Community composition in mangrove ponds with pulsed hypoxic and acidified conditions


"The potential resilience of biological communities to accelerating rates of global change has received considerable attention. We suggest that some shallow aquatic ecosystems, where temperature, dissolved oxygen (DO), and pH can exhibit extreme variation on short timescales of hours or days, provide an opportunity to develop a mechanistic understanding of species persistence and community assembly under harsh environmental conditions.  [...]"

Source: Ecosphere (ESA journal)
Authors: Keryn B. Gedan et al.
DOI: 10.1002/ecs2.2053

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Physiological and ecological implications of ocean deoxygenation for vision in marine organisms


"Climate change has induced ocean deoxygenation and exacerbated eutrophication-driven hypoxia in recent decades, affecting the physiology, behaviour and ecology of marine organisms. The high oxygen demand of visual tissues and the known inhibitory effects of hypoxia on human vision raise the questions if and how ocean deoxygenation alters vision in marine organisms.  [...]"

Source: Philosophical Transactions of the Royal Society A
Authors: Lillian R. McCormick, Lisa A. Levin
DOI: 10.1098/rsta.2016.0322

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Chinese firm makes breakthrough in ocean technology

"A Chinese company is pioneering the nation's first deep-sea thermal-power technology to drive drifting underwater vehicles for an international ocean observation program, reports said Thursday.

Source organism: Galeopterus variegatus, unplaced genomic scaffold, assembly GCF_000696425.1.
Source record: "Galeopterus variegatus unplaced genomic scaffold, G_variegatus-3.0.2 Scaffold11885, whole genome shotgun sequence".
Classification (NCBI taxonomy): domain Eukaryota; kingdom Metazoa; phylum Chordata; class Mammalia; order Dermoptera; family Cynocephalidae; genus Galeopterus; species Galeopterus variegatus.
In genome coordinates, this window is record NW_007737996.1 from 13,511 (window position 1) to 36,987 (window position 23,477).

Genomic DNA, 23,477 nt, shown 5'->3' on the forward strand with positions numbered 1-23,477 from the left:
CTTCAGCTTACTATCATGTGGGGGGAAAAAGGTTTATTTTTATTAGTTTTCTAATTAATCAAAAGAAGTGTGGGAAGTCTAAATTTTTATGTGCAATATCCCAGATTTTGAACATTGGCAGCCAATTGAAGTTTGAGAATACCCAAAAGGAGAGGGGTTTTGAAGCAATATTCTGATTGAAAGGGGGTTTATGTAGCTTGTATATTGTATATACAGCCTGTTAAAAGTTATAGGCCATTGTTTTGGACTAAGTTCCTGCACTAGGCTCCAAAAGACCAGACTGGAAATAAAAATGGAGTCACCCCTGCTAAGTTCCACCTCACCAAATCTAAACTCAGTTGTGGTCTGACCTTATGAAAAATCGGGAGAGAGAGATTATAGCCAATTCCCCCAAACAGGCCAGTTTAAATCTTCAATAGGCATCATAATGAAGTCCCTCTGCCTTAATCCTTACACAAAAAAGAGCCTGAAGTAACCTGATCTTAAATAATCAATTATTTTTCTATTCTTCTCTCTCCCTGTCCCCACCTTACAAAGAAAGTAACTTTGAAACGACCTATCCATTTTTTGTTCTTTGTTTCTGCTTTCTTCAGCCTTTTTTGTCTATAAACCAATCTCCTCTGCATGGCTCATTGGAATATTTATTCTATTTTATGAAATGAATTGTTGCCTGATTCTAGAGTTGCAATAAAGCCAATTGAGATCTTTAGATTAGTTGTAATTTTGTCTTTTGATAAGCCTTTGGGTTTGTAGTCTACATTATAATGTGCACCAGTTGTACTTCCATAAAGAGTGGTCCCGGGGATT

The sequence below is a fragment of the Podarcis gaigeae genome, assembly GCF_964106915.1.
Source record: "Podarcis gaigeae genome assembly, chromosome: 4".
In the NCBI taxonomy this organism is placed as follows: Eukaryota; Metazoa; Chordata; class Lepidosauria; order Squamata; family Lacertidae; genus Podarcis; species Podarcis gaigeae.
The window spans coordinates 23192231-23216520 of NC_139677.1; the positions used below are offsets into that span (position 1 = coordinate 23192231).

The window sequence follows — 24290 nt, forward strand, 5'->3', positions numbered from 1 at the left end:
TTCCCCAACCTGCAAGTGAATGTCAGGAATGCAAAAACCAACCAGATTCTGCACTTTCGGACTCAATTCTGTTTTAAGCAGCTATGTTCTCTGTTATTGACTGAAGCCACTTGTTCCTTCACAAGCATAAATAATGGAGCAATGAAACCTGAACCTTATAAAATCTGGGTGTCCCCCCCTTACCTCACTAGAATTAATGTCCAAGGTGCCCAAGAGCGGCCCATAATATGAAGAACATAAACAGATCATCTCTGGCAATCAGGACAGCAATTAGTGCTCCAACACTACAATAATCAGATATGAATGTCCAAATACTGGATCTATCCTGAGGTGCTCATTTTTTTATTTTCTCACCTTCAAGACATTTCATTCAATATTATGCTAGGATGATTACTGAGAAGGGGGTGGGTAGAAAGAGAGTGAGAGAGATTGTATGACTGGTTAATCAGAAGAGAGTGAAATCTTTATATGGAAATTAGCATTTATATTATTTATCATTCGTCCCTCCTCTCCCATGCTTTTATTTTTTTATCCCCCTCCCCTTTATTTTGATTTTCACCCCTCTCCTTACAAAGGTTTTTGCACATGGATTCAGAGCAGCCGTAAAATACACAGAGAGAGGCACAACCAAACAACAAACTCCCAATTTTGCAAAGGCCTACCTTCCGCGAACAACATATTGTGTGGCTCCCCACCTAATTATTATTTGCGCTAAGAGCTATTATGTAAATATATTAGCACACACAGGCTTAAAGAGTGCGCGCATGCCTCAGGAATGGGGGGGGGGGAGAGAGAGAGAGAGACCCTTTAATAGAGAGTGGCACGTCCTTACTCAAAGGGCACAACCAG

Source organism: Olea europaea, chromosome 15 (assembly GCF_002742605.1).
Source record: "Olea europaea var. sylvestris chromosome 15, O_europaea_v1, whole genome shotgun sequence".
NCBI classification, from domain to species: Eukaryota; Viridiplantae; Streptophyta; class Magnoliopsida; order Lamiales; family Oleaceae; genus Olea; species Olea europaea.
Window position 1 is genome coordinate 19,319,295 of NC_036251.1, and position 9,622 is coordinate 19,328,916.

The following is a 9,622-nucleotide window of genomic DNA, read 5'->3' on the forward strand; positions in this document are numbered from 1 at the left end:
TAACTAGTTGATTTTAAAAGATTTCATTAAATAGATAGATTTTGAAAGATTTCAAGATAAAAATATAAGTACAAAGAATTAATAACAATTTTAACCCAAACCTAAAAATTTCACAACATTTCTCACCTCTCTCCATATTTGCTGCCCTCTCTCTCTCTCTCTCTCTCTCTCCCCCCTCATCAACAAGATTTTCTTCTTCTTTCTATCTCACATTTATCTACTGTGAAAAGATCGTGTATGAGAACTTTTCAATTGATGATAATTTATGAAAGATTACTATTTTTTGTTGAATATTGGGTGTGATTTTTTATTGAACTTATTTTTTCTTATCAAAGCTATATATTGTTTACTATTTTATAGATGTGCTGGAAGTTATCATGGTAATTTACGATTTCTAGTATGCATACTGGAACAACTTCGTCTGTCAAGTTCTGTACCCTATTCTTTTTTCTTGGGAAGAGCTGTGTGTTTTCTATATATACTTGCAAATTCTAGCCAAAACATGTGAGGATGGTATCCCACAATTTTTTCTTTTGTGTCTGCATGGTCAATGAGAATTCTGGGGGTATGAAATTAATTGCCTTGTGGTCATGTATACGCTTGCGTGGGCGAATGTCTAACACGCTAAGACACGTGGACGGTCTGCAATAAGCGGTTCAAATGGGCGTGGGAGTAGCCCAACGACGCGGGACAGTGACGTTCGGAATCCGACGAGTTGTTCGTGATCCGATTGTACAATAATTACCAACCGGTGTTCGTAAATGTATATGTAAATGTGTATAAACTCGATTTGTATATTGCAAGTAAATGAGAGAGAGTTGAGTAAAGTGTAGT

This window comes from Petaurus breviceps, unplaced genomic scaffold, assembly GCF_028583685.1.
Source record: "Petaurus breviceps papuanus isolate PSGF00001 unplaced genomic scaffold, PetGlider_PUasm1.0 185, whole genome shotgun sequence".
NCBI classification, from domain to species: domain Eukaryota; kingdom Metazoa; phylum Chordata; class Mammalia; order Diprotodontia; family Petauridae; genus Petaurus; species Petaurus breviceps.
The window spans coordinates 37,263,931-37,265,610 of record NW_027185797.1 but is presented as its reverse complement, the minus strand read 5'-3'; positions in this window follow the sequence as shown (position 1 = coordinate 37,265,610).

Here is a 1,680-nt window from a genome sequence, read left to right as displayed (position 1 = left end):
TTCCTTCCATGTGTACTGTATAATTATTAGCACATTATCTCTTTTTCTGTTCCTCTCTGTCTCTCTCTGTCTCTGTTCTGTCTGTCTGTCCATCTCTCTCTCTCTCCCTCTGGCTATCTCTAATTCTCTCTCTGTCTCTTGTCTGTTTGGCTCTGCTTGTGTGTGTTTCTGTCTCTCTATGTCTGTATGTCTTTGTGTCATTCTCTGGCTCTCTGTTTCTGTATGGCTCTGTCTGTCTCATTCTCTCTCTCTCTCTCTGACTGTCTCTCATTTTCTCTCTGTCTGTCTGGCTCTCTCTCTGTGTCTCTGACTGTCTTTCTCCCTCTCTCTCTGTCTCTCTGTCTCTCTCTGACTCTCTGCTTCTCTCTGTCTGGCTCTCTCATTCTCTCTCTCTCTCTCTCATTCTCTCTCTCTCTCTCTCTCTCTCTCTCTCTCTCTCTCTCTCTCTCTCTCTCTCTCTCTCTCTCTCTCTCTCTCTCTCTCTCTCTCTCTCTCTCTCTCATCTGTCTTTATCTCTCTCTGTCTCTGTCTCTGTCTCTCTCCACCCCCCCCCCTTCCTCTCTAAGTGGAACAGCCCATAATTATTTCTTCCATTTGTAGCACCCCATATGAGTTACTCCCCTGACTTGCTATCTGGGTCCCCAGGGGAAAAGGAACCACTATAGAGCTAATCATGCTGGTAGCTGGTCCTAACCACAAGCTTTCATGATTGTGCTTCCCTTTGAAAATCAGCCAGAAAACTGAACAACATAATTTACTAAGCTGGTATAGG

Involving 30 countries and regions, the Argo program is a global array of 3,800 free-drifting automated vehicles dubbed "floats" that measure the temperature and salinity of the upper 2,000 meters of the ocean, according to the program website.

The new thermal-technology powered float, manufactured by the 710 Institute affiliated to the China Shipbuilding Industry Corporation and the School of Meteorologic Oceanography of National University of Defense Technology, offers a kind of perpetual motion to ocean observations, Science and Technology Daily reported on Thursday. [...]"

Source: Asia Pacific Daily

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Metabolic versatility of a novel N2-fixing Alphaproteobacterium isolated from a marine oxygen minimum zone


"The N2-fixing (diazotrophic) community in marine ecosystems is dominated by non-cyanobacterial microorganisms. Yet, very little is known about their identity, function and ecological relevance due to a lack of cultured representatives. Here we report a novel heterotrophic diazotroph isolated from the oxygen minimum zone (OMZ) off Peru. [...]"

Source: environmental microbiology
Authors: Clara Martínez-Pérez et al.
DOI: 10.1111/1462-2920.14008

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Marine N2O emissions from nitrification [...] constrained by modern observations and projected in multi-millennial global warming simula


"Nitrous oxide (N2O) is a potent greenhouse gas (GHG) and ozone destructing agent, yet, global estimates of N2O emissions are uncertain. Marine N2O stems from nitrification and denitrification processes which depend on organic matter cycling and dissolved oxygen (O2). We introduce N2O as an obligate intermediate product of denitrification and as an O2-dependent byproduct from nitrification in the Bern3D ocean model. [...]"

Source: Global Biogeochemical Cycles
Authors: G. Battaglia, F. Joos
DOI: 10.1002/2017GB005671